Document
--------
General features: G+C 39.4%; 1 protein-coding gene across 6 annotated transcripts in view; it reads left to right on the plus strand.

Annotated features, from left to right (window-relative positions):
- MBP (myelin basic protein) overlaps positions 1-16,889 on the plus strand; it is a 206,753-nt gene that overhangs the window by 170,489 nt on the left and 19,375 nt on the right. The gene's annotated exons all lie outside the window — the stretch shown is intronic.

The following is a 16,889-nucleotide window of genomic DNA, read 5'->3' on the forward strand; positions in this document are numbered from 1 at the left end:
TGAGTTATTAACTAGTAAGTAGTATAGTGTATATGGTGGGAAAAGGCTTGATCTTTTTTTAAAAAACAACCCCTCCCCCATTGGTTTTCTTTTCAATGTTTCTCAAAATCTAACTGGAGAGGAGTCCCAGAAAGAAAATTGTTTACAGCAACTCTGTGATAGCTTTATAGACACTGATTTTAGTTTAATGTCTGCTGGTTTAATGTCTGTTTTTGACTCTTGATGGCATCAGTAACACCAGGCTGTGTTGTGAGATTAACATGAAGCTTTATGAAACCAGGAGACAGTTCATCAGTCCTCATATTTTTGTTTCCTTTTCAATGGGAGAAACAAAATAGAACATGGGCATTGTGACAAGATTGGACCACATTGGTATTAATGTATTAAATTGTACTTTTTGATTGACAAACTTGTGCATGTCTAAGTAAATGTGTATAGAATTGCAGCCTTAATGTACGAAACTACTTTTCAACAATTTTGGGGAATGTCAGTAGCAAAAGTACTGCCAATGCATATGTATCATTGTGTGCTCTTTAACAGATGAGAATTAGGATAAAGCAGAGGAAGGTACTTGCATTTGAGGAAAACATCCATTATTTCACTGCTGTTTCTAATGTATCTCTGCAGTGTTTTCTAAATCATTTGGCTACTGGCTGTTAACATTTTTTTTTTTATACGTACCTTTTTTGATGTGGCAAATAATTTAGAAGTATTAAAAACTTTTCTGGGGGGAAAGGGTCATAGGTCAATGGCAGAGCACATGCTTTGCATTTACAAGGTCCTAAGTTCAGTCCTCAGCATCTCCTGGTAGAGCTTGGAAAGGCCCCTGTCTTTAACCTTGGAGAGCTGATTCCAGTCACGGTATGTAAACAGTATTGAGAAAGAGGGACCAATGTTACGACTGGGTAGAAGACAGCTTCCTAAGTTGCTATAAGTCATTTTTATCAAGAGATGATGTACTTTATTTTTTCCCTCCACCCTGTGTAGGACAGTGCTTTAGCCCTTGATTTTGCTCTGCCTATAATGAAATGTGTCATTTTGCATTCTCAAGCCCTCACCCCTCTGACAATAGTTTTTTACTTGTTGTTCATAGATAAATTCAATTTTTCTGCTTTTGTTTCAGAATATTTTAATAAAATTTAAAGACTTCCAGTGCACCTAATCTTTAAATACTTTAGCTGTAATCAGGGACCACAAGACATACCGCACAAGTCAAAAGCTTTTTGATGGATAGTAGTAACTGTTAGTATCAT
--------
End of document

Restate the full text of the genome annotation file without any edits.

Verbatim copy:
General features: G+C 39.4%; 1 protein-coding gene across 6 annotated transcripts in view; it reads left to right on the plus strand.

Annotated features, from left to right (window-relative positions):
- MBP (myelin basic protein) overlaps positions 1-16,889 on the plus strand; it is a 206,753-nt gene that overhangs the window by 170,489 nt on the left and 19,375 nt on the right. The gene's annotated exons all lie outside the window — the stretch shown is intronic.

The following is a 16,889-nucleotide window of genomic DNA, read 5'->3' on the forward strand; positions in this document are numbered from 1 at the left end:
TGAGTTATTAACTAGTAAGTAGTATAGTGTATATGGTGGGAAAAGGCTTGATCTTTTTTTAAAAAACAACCCCTCCCCCATTGGTTTTCTTTTCAATGTTTCTCAAAATCTAACTGGAGAGGAGTCCCAGAAAGAAAATTGTTTACAGCAACTCTGTGATAGCTTTATAGACACTGATTTTAGTTTAATGTCTGCTGGTTTAATGTCTGTTTTTGACTCTTGATGGCATCAGTAACACCAGGCTGTGTTGTGAGATTAACATGAAGCTTTATGAAACCAGGAGACAGTTCATCAGTCCTCATATTTTTGTTTCCTTTTCAATGGGAGAAACAAAATAGAACATGGGCATTGTGACAAGATTGGACCACATTGGTATTAATGTATTAAATTGTACTTTTTGATTGACAAACTTGTGCATGTCTAAGTAAATGTGTATAGAATTGCAGCCTTAATGTACGAAACTACTTTTCAACAATTTTGGGGAATGTCAGTAGCAAAAGTACTGCCAATGCATATGTATCATTGTGTGCTCTTTAACAGATGAGAATTAGGATAAAGCAGAGGAAGGTACTTGCATTTGAGGAAAACATCCATTATTTCACTGCTGTTTCTAATGTATCTCTGCAGTGTTTTCTAAATCATTTGGCTACTGGCTGTTAACATTTTTTTTTTTATACGTACCTTTTTTGATGTGGCAAATAATTTAGAAGTATTAAAAACTTTTCTGGGGGGAAAGGGTCATAGGTCAATGGCAGAGCACATGCTTTGCATTTACAAGGTCCTAAGTTCAGTCCTCAGCATCTCCTGGTAGAGCTTGGAAAGGCCCCTGTCTTTAACCTTGGAGAGCTGATTCCAGTCACGGTATGTAAACAGTATTGAGAAAGAGGGACCAATGTTACGACTGGGTAGAAGACAGCTTCCTAAGTTGCTATAAGTCATTTTTATCAAGAGATGATGTACTTTATTTTTTCCCTCCACCCTGTGTAGGACAGTGCTTTAGCCCTTGATTTTGCTCTGCCTATAATGAAATGTGTCATTTTGCATTCTCAAGCCCTCACCCCTCTGACAATAGTTTTTTACTTGTTGTTCATAGATAAATTCAATTTTTCTGCTTTTGTTTCAGAATATTTTAATAAAATTTAAAGACTTCCAGTGCACCTAATCTTTAAATACTTTAGCTGTAATCAGGGACCACAAGACATACCGCACAAGTCAAAAGCTTTTTGATGGATAGTAGTAACTGTTAGTATCAT